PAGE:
Energy efficiency turns Joules to Dollars

The new course, Joules to Dollars, is an integrative collaboration of chemistry and economics. Taught by Professors Micheal Donihue and Whitney King, it is focused on connecting the way our energy needs are supported both physically and monetarily. In a world where carbon emissions are astronomically growing, it is important that we are making calculated choices for our environment as well as our wallets.

The beginning of the class focussed on the economics of alternative and renewable energy sources. For the first week, a tour of the under workings of the college’s biomass plant provided the class an appreciation for the resources provided by Maine and the engineering and work that goes on behind the scenes for heating our water and buildings.

One of the strengths of Joules to Dollars is its practicality. The first homework assignment was to help King compare four different cars that he was considering purchasing. Students had to analyze the Toyota Prius V, the VW Golf TDI diesel and gas engines, and the Chevy Volt, each from an environmental and an economic perspective. First economically, students had to finance each car with monthly payments, research fuel costs through economic forecasting and fuel economies, as well as look at the repair rates of each model. Next, they compared fuel types, carbon emissions, and engine efficiency for each model. With near unanimous agreement the class concluded that the best car for King was the VW Golf TDI with diesel engine.

After the third week, the class ventured north on an overnight field trip, snowshoeing into the Maine Huts and Trails hut located on Flagstaff Lake. Maine Huts and Trails not only provides four huts for overnight visits but have connected all of them together with 50 miles of trails that can be skied, snowshoed, hiked and biked. All but one of the huts are completely off the grid and use a combination of renewable and non-renewable energy sources to provide comfortable living space for hundreds of guests every year.

After dinner, the hut staff took the students on a tour. The first attraction was the main dining room. Here, they take advantage of natural light through large windows to reduce electric lighting, keep heat in with a heavily insulated ceiling, and they have also tiled the floor with slate from Monson, Maine in order to absorb warmth from the sunlight during the day and release it at night. This design keeps the dining room as comfortable as possible while also being heat efficient.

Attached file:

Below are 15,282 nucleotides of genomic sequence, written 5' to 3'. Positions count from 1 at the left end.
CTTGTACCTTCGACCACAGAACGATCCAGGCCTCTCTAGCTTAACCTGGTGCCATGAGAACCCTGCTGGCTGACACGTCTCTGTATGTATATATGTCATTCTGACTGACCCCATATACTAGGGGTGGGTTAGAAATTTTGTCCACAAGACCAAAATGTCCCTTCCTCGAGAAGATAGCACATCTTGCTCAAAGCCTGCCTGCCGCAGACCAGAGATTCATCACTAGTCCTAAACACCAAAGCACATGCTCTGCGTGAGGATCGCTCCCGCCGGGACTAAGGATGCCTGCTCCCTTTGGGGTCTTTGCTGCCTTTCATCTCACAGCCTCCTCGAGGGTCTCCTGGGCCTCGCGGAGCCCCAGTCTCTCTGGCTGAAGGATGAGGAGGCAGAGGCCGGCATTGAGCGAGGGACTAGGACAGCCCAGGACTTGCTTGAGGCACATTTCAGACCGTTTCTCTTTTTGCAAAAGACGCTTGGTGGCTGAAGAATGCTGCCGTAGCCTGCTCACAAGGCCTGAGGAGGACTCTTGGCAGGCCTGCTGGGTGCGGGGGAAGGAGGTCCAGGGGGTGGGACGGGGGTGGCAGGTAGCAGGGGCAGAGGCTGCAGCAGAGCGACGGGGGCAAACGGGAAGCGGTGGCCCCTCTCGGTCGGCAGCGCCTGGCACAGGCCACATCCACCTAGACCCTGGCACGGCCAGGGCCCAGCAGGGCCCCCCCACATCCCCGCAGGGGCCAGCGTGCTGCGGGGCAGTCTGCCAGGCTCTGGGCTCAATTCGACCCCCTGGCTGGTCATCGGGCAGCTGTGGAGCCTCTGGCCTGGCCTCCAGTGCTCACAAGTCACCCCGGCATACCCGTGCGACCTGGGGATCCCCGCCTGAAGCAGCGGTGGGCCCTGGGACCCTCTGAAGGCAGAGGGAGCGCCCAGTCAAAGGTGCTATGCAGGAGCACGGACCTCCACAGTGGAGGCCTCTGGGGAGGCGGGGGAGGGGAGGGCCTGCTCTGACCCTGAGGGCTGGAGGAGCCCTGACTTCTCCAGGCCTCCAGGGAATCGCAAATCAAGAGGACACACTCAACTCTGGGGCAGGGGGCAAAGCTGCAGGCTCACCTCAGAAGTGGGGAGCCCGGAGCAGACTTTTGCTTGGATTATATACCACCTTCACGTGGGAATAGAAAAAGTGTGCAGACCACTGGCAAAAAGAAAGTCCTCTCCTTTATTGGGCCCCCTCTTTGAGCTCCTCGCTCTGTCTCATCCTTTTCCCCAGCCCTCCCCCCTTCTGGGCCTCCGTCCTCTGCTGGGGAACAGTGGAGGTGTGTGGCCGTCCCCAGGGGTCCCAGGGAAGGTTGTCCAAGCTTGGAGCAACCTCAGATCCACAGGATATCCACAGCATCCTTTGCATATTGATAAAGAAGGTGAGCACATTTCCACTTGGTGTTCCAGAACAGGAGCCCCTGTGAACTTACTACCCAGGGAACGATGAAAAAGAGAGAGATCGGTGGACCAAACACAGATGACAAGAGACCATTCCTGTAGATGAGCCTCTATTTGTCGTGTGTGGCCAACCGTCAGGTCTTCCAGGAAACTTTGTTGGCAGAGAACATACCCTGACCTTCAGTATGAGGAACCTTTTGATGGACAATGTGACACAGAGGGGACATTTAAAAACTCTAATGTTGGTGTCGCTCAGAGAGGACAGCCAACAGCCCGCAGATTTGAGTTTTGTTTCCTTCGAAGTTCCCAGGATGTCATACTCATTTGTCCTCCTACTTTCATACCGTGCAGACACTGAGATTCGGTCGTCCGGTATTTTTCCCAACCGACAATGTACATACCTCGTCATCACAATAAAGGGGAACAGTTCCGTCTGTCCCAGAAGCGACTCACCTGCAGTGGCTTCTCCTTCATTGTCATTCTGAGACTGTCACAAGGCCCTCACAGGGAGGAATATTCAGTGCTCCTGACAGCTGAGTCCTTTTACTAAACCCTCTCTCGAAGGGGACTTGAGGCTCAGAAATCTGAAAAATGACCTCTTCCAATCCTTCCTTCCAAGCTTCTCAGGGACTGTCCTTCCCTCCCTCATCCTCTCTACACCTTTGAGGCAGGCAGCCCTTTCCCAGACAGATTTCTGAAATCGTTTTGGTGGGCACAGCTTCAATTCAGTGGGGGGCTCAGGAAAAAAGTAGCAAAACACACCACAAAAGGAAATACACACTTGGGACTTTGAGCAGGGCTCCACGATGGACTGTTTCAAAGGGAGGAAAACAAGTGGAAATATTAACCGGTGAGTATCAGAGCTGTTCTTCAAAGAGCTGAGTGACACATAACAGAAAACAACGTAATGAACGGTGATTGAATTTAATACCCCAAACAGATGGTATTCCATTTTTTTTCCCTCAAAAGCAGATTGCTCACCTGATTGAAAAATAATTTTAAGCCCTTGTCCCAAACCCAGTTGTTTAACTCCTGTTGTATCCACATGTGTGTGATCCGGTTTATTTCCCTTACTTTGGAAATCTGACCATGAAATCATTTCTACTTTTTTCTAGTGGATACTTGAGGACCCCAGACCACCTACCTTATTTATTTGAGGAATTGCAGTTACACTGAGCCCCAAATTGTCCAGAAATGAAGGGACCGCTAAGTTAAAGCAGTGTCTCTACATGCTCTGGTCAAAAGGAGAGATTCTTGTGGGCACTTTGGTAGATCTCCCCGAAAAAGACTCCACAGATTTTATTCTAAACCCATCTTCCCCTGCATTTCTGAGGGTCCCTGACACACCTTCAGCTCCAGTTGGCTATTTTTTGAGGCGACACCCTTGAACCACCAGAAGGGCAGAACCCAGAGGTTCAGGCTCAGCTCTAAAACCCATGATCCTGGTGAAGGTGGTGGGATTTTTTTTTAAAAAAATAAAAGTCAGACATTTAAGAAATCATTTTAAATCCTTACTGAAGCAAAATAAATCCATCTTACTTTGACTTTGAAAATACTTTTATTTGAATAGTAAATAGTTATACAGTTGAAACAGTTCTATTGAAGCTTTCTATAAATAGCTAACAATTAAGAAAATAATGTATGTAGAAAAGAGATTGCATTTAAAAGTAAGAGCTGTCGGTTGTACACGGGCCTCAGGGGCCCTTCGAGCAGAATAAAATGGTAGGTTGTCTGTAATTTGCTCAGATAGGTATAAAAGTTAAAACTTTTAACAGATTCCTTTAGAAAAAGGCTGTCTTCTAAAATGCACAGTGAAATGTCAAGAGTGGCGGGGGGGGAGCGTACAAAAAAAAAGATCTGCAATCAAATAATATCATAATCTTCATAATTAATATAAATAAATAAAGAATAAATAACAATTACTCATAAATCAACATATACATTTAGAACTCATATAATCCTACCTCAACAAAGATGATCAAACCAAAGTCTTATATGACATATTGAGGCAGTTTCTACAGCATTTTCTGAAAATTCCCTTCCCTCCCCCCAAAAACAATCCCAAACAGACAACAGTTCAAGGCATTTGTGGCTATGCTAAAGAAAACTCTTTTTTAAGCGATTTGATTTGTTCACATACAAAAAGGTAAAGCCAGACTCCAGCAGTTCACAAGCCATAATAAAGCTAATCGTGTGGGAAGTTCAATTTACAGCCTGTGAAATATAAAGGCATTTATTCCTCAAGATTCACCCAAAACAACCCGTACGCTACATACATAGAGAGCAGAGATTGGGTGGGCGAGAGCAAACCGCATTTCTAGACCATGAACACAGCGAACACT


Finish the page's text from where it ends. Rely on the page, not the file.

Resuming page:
Next, students learned about the hut’s composting toilet. All of their huts use Clivus Composting Toilets which break down visitors’ waste into compost. The process is completely natural and only uses minimal water, wood chips, yeast bacteria, and worms in order to dissolve the matter. This system is so efficient that after five years of operation, it has only created “two wheel barrels” full of compost. The process turns the waste into carbon dioxide and water vapor, and viable fertilizer. Clivus claims that its systems reduce the volume of waste by over 90 percent.

After they had all seen enough of the Clivus, the students’ guide moved us along to their boiler. Their boiler is a Tarm two stage gasifying system, similar in design to the college’s own biomass plant. It runs on cord wood sourced locally, and burns the wood in a large funnel before injecting oxygen and air into the next stage where the gas of the wood is burned at nearly 2000 degrees  Fahrenheit. Their boiler is more than 85 percent efficient, and all of the heat it can capture goes into heating an 800 gallon tank of water.

The students then learned about their solar array, perched atop the hut. They are able to collect electricity from the sun, run it through a AC/DC inverter, and store that electricity in huge batteries. This solar array is slightly out of date and loses nearly 20 percent efficiency during the inverting process, however, it can provide electricity for the entire day during the spring, summer, and fall. For whenever the sun is not shining, they have a generator fueled by propane to keep the lights on and keep guests happy.

This hut is completely off the grid and is reducing its carbon emissions greatly. The class was able to learn about the practicality of renewable energy sources, as well as get a real sense for just how much of a demand we have for electricity and energy. Back on campus, the students invited Charlie Woodworth, Executive Director for the Maine Huts and Trails non-profit, for a question and answer session. He described the mission of the huts, the real economic figures, and his goals for the future. His decade long plan involves a total of 12 huts and 180 total miles of trails.

Through the first few weeks of Joules to Dollars, students have found an eye for energy needs and are looking for improvements. Colby College is one of the first carbon neutral colleges in the country, however, that does not mean the college is perfect. There are always more efficient methods, cheaper options, and greener systems, and Joules to Dollars is working to find them.

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